Pattern formation

Specifically, we are interested in modelling of chemical and mechanical aspects of the generation of pattern and form in embryology and development. Applications include skeletal patterning in the vertebrate limb, primitive streak formation, somitogenesis, skin organ formation (feather bud formation, tooth initiation), tissue movement during invagination processes, tissue-tissue interactions in, for example, determining lung morphology, cell aggregation in Dictyostelium, patterning generation in Hydra.

Please contact Professor Philip K. Maini or Dr Ruth E. Baker for more details.

Theoretical studies on pattern formation 

We use systems of partial differential equations to try and understand how the non-linear interactions between patterning elements combine to give rise to spatio-temporal patterning. In particular, we are interested in Turing patterns, mechano-chemical and chemotaxis models. Current work is concerned with the effect of delays upon pattern formation and the role of stochasticity.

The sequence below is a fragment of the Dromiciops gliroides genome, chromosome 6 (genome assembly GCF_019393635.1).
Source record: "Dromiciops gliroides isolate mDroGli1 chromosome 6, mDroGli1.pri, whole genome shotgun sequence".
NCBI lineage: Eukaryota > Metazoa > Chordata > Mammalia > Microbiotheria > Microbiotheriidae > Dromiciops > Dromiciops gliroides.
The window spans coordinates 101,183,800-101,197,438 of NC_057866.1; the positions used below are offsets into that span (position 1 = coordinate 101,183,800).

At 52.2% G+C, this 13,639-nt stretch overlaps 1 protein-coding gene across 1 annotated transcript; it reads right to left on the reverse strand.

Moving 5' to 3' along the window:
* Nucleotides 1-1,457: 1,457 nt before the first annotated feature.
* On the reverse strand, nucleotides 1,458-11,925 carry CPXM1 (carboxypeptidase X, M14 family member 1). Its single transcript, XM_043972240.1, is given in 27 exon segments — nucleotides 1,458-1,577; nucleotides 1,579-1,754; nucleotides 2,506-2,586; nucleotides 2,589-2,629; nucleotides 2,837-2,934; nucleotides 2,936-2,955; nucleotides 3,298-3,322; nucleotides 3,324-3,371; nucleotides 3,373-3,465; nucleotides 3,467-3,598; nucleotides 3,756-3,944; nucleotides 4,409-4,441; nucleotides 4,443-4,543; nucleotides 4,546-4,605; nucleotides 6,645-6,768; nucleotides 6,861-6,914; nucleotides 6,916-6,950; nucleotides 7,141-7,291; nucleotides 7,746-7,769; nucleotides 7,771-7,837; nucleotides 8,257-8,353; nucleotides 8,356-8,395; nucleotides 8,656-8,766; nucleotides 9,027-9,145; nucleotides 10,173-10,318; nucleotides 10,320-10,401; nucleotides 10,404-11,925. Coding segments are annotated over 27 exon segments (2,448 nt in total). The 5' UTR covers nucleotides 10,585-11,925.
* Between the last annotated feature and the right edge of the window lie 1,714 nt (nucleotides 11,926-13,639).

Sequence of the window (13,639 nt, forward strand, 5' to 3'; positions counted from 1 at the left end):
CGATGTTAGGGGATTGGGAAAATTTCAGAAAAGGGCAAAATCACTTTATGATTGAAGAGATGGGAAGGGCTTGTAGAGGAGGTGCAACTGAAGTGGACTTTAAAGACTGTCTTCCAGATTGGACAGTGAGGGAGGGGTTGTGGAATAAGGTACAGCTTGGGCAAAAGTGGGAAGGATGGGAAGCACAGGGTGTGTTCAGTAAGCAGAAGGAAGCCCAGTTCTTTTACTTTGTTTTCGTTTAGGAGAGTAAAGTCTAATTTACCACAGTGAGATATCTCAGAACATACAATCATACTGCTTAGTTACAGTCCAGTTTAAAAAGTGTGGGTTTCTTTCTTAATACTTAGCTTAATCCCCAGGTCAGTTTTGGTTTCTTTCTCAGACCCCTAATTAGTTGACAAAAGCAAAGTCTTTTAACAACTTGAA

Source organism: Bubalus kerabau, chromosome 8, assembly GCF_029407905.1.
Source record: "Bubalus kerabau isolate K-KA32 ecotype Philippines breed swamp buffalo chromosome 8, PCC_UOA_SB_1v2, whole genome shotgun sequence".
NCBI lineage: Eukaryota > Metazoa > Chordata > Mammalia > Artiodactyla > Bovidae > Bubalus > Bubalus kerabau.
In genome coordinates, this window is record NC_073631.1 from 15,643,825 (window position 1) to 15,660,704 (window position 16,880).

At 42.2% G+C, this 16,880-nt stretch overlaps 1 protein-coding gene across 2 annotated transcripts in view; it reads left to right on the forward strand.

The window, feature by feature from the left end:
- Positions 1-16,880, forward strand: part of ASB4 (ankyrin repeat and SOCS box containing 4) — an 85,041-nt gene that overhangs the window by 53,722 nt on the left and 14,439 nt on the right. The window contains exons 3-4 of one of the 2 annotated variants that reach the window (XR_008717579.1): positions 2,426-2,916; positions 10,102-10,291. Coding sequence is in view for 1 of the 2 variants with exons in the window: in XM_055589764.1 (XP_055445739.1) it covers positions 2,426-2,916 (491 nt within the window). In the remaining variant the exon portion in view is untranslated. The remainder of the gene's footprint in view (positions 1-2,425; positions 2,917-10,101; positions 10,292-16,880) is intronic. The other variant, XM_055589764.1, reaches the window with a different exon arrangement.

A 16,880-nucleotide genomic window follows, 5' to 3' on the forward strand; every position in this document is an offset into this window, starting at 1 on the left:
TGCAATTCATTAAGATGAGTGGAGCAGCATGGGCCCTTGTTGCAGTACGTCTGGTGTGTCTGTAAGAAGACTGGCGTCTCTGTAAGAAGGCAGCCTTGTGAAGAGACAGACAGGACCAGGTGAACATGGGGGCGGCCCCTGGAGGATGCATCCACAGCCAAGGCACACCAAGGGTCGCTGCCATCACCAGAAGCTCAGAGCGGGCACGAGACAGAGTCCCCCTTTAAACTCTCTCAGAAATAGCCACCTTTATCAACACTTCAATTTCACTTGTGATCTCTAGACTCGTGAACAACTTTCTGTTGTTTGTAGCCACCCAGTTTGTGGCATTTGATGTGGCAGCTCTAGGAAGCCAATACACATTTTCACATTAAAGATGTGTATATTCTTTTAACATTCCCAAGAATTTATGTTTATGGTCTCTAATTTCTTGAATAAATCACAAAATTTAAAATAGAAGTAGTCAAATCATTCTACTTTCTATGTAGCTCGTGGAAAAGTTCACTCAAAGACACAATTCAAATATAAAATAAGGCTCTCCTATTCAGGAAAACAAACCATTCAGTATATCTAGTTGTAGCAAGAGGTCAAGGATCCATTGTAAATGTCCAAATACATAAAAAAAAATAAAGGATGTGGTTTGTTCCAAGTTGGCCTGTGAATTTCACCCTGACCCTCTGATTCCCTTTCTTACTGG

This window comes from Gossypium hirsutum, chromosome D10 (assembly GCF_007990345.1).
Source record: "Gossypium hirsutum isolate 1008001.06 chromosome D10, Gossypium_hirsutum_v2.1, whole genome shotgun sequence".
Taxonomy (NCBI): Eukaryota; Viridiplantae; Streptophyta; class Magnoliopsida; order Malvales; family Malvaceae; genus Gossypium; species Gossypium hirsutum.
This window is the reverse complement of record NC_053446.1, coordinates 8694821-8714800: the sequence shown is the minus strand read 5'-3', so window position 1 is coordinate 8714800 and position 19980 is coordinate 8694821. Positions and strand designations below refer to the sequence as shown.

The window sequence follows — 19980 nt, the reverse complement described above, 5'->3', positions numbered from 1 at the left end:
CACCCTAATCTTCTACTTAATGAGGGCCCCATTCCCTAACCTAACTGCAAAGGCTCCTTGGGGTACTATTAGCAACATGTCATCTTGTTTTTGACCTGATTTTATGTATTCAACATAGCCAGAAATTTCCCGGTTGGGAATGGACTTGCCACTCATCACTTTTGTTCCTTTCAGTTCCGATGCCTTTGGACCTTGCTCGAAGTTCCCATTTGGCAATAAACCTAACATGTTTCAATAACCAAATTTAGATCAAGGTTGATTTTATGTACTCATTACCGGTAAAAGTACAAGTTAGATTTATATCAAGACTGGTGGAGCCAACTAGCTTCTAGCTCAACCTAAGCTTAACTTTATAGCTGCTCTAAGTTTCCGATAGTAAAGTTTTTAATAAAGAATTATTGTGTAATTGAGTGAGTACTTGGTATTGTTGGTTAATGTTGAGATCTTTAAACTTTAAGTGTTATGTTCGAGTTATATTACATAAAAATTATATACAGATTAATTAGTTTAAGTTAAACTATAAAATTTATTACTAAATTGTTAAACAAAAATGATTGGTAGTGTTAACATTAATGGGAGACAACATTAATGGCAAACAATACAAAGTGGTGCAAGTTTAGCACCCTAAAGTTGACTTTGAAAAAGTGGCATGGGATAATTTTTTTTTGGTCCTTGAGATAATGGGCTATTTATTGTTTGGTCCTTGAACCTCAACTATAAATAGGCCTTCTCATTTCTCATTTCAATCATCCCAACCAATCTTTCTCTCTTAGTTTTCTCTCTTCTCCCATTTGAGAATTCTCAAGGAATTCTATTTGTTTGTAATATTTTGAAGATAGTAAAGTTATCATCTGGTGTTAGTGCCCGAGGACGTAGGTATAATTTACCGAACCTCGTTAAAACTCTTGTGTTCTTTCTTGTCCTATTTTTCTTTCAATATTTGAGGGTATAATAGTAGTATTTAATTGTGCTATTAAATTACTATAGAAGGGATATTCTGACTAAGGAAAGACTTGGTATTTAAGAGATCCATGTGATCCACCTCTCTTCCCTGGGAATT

Comparison of pattern formation in the Schnakenberg model using both continuous and discrete approaches. 

Key references in this area

  • S. Seirin Lee and E. A. Gaffney (2010). Aberrant behaviours of reaction diffusion self-organisation models on growing domains in the presence of gene expression time delays. Bull. Math. Biol. 72:2161-2179. (eprints)
  • S. Seirin Lee, E. A. Gaffney and N. A. M. Monk (2010). The influence of gene expression time delays on Gierer-Meinhardt pattern formation systems. Bull. Math. Biol. 72:2139-2160. (eprints)
  • T. E. Woolley, R. E. Baker, P. K. Maini, J. L. Aragon and R. Barrio (2010). Analysis of stationary droplets in a generic Turing reaction-diffusion system. Phys. Rev. E. 82:051929. (eprints